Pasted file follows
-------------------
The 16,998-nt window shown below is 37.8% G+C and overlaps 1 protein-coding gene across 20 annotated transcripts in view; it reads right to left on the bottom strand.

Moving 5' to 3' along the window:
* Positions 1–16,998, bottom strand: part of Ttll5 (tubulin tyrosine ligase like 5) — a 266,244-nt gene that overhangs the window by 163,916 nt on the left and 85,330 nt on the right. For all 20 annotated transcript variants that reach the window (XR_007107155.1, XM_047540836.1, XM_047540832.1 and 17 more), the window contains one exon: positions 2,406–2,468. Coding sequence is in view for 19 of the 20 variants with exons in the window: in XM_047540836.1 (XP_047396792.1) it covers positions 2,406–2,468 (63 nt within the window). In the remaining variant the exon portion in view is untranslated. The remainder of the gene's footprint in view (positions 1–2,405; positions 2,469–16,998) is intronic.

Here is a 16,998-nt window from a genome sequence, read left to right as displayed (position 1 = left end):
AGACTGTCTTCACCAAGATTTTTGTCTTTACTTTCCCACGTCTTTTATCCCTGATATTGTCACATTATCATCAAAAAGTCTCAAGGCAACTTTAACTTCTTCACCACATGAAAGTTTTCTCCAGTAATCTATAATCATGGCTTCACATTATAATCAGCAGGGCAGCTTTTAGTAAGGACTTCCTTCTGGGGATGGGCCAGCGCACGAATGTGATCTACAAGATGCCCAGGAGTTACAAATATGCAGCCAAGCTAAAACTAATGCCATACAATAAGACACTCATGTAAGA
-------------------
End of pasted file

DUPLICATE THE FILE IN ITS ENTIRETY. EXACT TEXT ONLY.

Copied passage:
The 16,998-nt window shown below is 37.8% G+C and overlaps 1 protein-coding gene across 20 annotated transcripts in view; it reads right to left on the bottom strand.

Moving 5' to 3' along the window:
* Positions 1–16,998, bottom strand: part of Ttll5 (tubulin tyrosine ligase like 5) — a 266,244-nt gene that overhangs the window by 163,916 nt on the left and 85,330 nt on the right. For all 20 annotated transcript variants that reach the window (XR_007107155.1, XM_047540836.1, XM_047540832.1 and 17 more), the window contains one exon: positions 2,406–2,468. Coding sequence is in view for 19 of the 20 variants with exons in the window: in XM_047540836.1 (XP_047396792.1) it covers positions 2,406–2,468 (63 nt within the window). In the remaining variant the exon portion in view is untranslated. The remainder of the gene's footprint in view (positions 1–2,405; positions 2,469–16,998) is intronic.

Here is a 16,998-nt window from a genome sequence, read left to right as displayed (position 1 = left end):
AGACTGTCTTCACCAAGATTTTTGTCTTTACTTTCCCACGTCTTTTATCCCTGATATTGTCACATTATCATCAAAAAGTCTCAAGGCAACTTTAACTTCTTCACCACATGAAAGTTTTCTCCAGTAATCTATAATCATGGCTTCACATTATAATCAGCAGGGCAGCTTTTAGTAAGGACTTCCTTCTGGGGATGGGCCAGCGCACGAATGTGATCTACAAGATGCCCAGGAGTTACAAATATGCAGCCAAGCTAAAACTAATGCCATACAATAAGACACTCATGTAAGA